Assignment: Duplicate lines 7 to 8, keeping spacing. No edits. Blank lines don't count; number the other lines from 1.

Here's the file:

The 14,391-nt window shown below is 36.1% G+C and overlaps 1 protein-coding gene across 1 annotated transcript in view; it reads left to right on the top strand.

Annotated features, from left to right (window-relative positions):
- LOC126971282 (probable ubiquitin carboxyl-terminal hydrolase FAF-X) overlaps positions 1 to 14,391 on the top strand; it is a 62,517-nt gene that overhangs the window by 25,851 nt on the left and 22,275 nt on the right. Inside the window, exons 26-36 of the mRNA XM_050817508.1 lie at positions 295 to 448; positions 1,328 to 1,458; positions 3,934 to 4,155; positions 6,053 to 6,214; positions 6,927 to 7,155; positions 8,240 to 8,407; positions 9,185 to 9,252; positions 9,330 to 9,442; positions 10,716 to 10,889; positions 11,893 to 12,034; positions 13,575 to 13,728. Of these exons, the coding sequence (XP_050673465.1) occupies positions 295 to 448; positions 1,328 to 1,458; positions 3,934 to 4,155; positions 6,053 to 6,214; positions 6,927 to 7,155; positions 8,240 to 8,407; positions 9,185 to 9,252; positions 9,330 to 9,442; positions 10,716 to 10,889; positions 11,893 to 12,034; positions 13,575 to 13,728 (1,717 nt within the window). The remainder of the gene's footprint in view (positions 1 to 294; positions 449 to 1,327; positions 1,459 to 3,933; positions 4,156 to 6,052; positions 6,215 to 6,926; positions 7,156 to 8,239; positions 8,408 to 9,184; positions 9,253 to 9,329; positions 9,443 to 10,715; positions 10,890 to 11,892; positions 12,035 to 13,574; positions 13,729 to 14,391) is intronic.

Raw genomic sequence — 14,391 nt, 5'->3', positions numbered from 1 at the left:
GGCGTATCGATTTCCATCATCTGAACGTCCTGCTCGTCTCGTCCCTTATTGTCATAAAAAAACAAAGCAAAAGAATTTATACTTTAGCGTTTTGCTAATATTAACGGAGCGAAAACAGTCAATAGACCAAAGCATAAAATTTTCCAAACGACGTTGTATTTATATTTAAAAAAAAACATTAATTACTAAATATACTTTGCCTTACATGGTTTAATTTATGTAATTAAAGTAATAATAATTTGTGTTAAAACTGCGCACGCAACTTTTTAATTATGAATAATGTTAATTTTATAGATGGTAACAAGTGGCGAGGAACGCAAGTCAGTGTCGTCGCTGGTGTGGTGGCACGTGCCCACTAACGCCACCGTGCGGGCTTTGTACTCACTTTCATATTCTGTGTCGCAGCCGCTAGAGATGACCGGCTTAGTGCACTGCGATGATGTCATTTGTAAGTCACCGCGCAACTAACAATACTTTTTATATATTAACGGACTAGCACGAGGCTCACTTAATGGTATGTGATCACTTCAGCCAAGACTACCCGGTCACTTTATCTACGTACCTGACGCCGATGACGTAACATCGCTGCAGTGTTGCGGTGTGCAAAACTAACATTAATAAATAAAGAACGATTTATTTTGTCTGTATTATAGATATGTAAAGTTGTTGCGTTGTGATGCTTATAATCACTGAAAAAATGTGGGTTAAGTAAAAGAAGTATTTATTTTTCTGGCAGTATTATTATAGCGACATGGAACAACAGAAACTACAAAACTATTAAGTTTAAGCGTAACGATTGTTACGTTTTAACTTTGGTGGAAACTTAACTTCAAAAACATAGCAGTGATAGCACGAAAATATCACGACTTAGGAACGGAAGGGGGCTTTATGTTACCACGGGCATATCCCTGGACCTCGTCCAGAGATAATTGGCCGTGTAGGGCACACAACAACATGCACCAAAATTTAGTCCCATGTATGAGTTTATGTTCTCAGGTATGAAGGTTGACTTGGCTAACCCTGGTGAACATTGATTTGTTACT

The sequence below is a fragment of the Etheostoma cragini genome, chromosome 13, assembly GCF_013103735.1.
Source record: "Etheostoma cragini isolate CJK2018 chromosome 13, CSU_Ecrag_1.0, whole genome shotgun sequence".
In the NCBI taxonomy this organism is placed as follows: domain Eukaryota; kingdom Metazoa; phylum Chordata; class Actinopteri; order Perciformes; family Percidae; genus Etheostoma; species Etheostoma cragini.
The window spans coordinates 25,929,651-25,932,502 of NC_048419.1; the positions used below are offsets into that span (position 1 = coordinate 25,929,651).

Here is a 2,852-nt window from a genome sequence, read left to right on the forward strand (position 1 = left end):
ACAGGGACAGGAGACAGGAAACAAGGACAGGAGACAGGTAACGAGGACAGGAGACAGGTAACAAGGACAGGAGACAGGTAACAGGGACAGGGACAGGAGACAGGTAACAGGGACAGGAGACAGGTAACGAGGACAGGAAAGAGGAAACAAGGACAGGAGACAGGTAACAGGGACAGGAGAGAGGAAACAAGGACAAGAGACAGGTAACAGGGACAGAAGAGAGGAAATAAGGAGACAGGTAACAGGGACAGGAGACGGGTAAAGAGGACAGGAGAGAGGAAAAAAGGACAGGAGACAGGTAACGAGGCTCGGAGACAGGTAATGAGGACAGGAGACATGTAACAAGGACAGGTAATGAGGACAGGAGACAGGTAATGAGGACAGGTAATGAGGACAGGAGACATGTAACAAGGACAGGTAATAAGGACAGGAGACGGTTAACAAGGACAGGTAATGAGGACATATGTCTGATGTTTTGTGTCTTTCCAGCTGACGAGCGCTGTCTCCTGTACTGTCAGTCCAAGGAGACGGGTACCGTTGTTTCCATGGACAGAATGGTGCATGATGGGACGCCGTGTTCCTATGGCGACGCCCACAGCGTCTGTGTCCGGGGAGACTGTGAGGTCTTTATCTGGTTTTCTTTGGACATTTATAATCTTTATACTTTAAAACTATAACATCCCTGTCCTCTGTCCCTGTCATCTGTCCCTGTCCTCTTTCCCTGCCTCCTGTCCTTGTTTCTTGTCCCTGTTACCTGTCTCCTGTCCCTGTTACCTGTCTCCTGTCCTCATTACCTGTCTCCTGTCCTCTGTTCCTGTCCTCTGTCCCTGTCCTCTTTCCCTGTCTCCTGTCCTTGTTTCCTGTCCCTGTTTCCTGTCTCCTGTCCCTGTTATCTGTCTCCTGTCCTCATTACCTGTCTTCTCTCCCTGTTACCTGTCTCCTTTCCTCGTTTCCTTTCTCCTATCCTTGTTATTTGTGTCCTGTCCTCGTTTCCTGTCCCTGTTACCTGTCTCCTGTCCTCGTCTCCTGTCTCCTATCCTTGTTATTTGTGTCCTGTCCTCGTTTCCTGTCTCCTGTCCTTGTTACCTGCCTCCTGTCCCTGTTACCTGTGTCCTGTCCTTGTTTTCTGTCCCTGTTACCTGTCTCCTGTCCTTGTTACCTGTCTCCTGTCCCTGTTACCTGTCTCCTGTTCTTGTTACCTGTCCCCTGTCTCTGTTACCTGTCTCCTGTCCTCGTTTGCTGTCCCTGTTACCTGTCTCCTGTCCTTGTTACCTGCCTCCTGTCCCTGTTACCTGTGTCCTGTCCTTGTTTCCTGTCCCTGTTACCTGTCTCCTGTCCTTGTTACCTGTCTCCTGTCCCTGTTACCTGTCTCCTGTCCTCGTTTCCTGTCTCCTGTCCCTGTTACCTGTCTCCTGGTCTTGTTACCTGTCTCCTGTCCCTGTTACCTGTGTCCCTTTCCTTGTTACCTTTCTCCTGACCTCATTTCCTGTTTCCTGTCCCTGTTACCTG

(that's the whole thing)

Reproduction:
Source record: "Etheostoma cragini isolate CJK2018 chromosome 13, CSU_Ecrag_1.0, whole genome shotgun sequence".
In the NCBI taxonomy this organism is placed as follows: domain Eukaryota; kingdom Metazoa; phylum Chordata; class Actinopteri; order Perciformes; family Percidae; genus Etheostoma; species Etheostoma cragini.